How Technical Should Product Managers Be?

The most frequent question I get is “How technical do product managers need to be?” It’s a reasonable question that, like a lot of elements of product management, doesn’t have a straightforward answer. For those with a CS background, the foundation has already been set, along with a mindset of exploration well-suited for picking up new concepts. For those starting with little to no context, technical concepts can be not only daunting in nature, but seemingly infinite in their breadth.

This article will lay out a few different ways of approaching the question.

For those of you currently in school, I recommend my article PM Major, on how to craft a “Product Management Degree” using the resources you have available in a university setting.

Why, not how

A product manager’s job is to manage the holistic process of shipping a product. That means balancing the breadth of knowledge areas and the depth required for each. When it comes to the technical decisions around your product, it’s easy to fall down a sinkhole of increasingly pedantic details, missing the forest for the trees. Knowing when you’ve received enough information to stop mining for more details is crucial, which is where the “why, not how” framework comes in.

Insofar as you need to stay up to speed with the technical changes and limitations of your product, your litmus test should be being able to explain the “why” behind any answer you give, but not necessarily the “how”. Here are some examples:

Building a basic understanding of the product. The onboarding process for a product manager will include a meeting with technical diagrams and workflows on a whiteboard. You should already understand what a “standard” structure looks like (see below), and for any elements that deviate, you should know why that is. These deviations will amount to the nuanced understanding of the product needed in order to navigate tradeoffs and decisions.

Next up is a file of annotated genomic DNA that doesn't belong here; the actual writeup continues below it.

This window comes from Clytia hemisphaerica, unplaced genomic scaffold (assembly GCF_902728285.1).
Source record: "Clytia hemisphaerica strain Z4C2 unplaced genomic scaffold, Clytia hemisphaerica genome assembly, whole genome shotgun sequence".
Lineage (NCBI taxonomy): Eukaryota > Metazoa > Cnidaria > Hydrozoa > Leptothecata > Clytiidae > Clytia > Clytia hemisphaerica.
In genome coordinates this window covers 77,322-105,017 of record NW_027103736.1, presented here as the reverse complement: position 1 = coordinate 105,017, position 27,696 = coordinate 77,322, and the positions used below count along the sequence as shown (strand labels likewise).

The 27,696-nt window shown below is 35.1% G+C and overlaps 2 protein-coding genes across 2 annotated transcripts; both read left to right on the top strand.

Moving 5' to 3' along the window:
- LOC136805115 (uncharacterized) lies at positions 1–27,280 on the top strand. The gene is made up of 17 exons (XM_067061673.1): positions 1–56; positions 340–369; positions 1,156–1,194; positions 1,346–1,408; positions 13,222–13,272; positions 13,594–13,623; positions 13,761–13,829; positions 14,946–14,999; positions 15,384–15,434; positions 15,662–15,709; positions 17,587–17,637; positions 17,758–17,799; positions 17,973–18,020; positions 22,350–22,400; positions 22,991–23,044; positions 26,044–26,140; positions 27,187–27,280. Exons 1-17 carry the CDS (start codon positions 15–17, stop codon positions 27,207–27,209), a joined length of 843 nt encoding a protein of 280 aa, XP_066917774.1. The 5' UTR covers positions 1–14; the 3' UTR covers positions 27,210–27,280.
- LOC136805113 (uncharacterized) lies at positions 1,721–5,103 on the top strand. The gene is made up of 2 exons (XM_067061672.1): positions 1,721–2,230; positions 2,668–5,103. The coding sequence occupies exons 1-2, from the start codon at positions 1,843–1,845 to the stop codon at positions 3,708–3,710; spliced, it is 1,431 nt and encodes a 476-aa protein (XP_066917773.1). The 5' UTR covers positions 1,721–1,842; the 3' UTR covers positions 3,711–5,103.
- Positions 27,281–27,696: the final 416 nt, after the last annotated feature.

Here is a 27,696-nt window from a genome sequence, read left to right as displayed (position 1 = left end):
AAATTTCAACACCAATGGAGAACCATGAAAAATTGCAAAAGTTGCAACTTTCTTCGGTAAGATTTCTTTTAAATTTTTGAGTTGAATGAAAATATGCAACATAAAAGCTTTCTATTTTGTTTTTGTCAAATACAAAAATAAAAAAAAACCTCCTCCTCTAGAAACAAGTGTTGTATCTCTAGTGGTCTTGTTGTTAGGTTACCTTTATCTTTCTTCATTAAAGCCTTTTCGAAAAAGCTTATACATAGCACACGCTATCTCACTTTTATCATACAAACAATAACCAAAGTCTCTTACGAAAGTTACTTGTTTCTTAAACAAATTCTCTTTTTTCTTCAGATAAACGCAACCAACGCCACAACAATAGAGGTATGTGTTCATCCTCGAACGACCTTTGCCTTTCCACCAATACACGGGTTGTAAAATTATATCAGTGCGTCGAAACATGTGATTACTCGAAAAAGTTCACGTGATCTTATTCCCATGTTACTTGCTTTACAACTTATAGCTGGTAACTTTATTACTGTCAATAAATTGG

However, it’s your engineering team’s responsibility to determine how to extend and build around these nuances.

Understanding the advantages of your system. The next step of understanding the technical underpinnings of a product is to understand the advantages and disadvantages of components as they relate to product goals. A side effect is that this knowledge will typically be relevant when “tech debt” tickets are brought up — a class of ticket that has seemingly no immediate effect on the user-facing product but promises to increase some ability in the future.

As an example, migrating from one database system to another is no trivial task, will tie up resources that could otherwise be used in product development, and in the end, will seemingly only replicate the existing product experience. However, knowing that the new database has a higher degree of flexibility to change your data model would greatly simplify a major feature update you’re planning for the next quarter.

You don’t need to know how a new technology will achieve “greater flexibility”, but you should know that flexibility is ones of the axises upon which a database performs, and how that impacts your product roadmap.